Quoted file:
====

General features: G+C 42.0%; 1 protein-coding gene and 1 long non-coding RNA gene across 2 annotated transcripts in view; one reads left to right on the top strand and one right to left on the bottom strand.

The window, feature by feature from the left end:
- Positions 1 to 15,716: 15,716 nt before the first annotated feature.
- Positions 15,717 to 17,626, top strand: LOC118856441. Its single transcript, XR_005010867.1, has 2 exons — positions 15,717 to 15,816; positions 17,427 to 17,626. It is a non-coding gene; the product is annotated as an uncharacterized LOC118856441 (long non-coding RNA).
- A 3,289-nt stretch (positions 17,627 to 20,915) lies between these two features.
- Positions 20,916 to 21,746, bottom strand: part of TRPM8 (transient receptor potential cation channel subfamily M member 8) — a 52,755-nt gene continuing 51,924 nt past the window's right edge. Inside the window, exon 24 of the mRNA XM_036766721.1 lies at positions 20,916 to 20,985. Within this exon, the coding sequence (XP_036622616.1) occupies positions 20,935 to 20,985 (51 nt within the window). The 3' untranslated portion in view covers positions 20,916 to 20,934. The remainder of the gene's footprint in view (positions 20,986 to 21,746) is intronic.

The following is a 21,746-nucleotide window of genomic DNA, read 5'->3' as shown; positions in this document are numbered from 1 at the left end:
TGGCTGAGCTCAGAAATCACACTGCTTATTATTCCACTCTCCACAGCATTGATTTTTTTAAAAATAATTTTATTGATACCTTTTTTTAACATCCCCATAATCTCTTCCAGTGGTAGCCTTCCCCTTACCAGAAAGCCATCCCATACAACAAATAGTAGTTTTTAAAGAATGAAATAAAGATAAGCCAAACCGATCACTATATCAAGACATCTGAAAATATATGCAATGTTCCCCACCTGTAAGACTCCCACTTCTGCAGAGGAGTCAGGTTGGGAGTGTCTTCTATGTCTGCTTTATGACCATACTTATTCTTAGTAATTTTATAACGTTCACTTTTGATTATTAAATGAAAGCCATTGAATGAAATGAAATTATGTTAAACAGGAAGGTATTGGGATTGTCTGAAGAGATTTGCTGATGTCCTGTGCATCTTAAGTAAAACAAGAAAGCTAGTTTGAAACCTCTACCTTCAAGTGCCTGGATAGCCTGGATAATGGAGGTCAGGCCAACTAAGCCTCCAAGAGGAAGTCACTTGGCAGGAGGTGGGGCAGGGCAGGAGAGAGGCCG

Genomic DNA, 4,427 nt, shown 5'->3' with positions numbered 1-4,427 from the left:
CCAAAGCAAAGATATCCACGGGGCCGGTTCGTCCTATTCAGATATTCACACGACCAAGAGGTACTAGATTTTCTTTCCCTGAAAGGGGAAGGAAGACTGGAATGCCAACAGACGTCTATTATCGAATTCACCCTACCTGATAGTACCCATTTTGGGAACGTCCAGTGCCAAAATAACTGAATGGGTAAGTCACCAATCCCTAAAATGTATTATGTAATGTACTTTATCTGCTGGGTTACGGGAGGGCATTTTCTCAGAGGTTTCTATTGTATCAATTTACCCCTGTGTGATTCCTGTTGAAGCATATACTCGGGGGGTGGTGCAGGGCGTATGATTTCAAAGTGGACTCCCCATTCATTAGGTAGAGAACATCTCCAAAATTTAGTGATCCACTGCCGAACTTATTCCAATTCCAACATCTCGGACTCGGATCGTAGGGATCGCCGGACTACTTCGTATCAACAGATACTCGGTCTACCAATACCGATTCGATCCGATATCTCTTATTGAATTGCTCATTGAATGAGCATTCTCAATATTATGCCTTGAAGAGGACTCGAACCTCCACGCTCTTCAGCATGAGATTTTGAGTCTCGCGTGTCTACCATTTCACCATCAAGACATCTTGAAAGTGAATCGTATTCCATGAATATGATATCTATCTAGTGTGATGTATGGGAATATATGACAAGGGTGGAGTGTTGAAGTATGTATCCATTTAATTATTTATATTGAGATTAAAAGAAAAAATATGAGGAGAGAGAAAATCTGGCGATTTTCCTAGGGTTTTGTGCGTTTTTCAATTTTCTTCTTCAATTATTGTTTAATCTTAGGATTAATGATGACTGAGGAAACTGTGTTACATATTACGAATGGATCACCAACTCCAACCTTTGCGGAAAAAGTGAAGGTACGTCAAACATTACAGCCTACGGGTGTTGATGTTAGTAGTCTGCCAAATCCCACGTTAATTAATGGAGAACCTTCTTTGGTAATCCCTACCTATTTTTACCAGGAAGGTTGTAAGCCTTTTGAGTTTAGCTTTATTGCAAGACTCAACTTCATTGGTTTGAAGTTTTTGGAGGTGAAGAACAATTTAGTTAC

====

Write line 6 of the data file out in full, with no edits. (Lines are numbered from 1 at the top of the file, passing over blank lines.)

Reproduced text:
- Positions 20,916 to 21,746, bottom strand: part of TRPM8 (transient receptor potential cation channel subfamily M member 8) — a 52,755-nt gene continuing 51,924 nt past the window's right edge. Inside the window, exon 24 of the mRNA XM_036766721.1 lies at positions 20,916 to 20,985. Within this exon, the coding sequence (XP_036622616.1) occupies positions 20,935 to 20,985 (51 nt within the window). The 3' untranslated portion in view covers positions 20,916 to 20,934. The remainder of the gene's footprint in view (positions 20,986 to 21,746) is intronic.